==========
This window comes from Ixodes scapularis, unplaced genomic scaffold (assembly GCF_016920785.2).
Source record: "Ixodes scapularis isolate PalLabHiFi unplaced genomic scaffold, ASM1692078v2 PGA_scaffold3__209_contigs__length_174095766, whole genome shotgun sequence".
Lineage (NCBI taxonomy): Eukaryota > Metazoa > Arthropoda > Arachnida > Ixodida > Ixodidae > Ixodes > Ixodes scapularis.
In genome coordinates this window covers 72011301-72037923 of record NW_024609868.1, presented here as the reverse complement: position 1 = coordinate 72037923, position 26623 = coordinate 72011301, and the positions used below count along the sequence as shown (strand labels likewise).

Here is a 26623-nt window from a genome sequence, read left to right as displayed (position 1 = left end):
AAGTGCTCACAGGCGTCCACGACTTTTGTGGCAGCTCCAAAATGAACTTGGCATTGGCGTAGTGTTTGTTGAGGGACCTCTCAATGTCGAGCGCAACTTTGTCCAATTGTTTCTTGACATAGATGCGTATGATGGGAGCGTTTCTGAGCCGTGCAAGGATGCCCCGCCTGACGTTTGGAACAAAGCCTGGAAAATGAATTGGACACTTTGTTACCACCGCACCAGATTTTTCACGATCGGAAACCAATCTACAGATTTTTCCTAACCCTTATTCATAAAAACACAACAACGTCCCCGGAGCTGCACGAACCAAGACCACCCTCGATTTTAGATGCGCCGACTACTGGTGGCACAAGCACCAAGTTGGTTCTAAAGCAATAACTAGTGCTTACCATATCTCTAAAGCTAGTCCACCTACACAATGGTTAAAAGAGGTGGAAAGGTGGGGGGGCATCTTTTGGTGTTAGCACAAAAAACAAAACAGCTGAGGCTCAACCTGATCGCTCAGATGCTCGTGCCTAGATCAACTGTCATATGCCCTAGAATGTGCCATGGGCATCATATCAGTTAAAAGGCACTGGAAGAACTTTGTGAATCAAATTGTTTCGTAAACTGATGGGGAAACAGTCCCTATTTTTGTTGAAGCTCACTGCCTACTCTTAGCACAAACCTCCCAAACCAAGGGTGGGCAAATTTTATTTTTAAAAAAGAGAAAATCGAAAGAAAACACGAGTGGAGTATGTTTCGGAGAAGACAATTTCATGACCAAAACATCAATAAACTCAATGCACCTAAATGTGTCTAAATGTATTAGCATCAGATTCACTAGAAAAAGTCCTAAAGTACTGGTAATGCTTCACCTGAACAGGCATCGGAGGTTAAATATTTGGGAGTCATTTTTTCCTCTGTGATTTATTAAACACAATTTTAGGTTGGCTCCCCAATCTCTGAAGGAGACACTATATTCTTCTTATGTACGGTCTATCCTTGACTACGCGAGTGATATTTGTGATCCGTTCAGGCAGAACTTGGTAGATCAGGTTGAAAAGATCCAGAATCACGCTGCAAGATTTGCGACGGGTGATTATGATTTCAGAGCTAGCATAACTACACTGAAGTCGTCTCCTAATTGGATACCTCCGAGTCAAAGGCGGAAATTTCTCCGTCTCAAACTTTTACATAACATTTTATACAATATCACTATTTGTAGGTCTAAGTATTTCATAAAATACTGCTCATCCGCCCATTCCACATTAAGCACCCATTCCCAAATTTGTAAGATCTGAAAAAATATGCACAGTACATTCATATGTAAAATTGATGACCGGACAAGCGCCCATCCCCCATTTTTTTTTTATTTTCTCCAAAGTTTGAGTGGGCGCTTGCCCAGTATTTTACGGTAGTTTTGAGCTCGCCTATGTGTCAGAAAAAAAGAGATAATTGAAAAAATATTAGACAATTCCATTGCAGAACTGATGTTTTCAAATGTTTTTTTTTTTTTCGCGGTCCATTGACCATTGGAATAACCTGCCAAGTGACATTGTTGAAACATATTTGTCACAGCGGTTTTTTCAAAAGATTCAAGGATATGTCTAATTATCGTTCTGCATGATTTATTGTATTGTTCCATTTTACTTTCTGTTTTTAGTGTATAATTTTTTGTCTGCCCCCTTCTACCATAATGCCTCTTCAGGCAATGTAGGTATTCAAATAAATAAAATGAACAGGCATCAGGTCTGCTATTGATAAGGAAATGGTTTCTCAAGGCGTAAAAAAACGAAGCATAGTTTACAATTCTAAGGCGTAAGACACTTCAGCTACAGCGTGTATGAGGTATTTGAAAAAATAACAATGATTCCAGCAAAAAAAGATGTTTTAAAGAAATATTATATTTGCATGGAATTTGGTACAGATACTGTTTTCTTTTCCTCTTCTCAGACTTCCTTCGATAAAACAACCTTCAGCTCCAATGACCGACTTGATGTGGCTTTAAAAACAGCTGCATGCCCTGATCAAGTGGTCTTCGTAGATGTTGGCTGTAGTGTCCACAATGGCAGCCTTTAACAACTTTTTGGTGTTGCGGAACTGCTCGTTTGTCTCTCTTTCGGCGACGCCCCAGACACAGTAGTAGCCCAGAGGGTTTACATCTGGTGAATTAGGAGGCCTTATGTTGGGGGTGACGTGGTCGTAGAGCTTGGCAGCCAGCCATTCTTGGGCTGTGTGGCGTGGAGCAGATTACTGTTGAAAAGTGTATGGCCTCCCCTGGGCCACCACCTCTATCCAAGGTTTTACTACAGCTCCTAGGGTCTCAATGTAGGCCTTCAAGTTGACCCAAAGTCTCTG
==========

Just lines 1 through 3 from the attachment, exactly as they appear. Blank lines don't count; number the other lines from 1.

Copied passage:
This window comes from Ixodes scapularis, unplaced genomic scaffold (assembly GCF_016920785.2).
Source record: "Ixodes scapularis isolate PalLabHiFi unplaced genomic scaffold, ASM1692078v2 PGA_scaffold3__209_contigs__length_174095766, whole genome shotgun sequence".
Lineage (NCBI taxonomy): Eukaryota > Metazoa > Arthropoda > Arachnida > Ixodida > Ixodidae > Ixodes > Ixodes scapularis.